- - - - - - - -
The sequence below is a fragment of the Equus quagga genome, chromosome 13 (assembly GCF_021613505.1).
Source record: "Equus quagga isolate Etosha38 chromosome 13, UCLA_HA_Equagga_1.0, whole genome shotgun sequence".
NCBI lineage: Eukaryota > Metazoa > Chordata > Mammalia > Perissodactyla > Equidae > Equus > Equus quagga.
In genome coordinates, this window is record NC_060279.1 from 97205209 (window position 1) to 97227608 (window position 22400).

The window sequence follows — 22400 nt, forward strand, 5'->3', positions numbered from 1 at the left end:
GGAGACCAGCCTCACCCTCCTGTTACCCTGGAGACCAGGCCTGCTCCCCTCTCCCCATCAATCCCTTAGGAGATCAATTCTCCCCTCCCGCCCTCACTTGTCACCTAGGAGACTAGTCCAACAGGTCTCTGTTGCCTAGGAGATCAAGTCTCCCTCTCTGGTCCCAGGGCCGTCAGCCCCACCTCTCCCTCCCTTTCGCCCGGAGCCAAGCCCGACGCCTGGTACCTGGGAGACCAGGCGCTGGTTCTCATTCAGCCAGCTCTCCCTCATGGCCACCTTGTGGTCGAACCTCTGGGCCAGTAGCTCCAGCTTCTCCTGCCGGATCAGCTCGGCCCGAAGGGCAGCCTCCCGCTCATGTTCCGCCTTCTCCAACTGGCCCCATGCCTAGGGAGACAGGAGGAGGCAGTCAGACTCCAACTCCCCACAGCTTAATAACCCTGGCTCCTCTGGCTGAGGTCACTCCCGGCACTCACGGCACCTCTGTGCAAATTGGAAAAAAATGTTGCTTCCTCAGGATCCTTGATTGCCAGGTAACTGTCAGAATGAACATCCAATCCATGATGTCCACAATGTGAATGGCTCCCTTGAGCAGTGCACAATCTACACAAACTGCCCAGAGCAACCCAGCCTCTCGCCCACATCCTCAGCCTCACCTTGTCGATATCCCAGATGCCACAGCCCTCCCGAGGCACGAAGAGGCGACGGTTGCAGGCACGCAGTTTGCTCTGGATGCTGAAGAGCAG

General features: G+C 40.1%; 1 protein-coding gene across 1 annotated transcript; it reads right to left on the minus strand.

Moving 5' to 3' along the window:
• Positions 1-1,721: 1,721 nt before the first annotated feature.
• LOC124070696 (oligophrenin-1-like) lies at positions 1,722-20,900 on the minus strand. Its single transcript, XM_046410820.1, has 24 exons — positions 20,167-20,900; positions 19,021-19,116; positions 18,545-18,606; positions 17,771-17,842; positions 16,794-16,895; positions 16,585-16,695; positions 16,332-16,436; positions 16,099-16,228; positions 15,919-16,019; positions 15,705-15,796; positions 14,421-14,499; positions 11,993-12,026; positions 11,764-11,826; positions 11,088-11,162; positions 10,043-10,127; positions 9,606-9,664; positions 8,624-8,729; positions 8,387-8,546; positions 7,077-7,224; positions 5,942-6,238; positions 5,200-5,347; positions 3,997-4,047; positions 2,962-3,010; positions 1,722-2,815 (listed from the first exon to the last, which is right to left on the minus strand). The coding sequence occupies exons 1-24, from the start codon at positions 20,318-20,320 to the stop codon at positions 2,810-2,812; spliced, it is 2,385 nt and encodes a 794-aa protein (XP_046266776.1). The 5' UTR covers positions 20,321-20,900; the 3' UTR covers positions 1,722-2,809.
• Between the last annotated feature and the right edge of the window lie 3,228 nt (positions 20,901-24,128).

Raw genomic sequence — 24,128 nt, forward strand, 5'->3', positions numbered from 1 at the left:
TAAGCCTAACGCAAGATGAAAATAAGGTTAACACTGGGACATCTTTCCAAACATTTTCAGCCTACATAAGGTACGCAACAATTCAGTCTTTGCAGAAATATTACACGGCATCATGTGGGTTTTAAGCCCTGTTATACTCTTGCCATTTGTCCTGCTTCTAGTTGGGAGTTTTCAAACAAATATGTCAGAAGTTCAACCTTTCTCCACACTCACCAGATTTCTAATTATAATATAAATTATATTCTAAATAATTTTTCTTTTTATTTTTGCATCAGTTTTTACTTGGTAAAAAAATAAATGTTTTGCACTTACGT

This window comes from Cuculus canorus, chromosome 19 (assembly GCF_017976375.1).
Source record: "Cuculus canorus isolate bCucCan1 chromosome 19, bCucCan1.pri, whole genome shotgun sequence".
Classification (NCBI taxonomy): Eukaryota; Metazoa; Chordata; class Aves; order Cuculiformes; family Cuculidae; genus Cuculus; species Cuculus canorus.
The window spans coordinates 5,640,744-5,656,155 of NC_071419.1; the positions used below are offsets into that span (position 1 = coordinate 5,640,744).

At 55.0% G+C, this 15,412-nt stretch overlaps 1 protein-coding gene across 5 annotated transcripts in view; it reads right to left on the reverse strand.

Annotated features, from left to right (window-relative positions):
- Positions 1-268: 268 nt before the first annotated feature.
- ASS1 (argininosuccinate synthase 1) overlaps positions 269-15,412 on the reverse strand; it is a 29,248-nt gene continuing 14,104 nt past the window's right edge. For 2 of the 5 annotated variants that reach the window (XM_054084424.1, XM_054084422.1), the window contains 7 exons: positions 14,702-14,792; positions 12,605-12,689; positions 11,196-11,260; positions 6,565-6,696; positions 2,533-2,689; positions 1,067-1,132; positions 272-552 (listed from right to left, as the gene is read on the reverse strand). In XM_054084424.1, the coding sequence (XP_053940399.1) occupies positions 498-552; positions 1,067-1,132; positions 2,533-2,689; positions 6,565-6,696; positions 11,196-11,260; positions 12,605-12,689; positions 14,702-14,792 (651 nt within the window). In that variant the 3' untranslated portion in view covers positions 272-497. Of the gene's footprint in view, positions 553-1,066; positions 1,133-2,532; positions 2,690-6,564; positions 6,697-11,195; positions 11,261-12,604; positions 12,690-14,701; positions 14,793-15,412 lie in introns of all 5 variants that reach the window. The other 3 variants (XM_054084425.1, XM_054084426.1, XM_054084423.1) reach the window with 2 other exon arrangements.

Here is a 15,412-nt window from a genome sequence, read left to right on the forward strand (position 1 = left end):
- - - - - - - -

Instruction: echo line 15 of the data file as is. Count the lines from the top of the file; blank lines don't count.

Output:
Source record: "Cuculus canorus isolate bCucCan1 chromosome 19, bCucCan1.pri, whole genome shotgun sequence".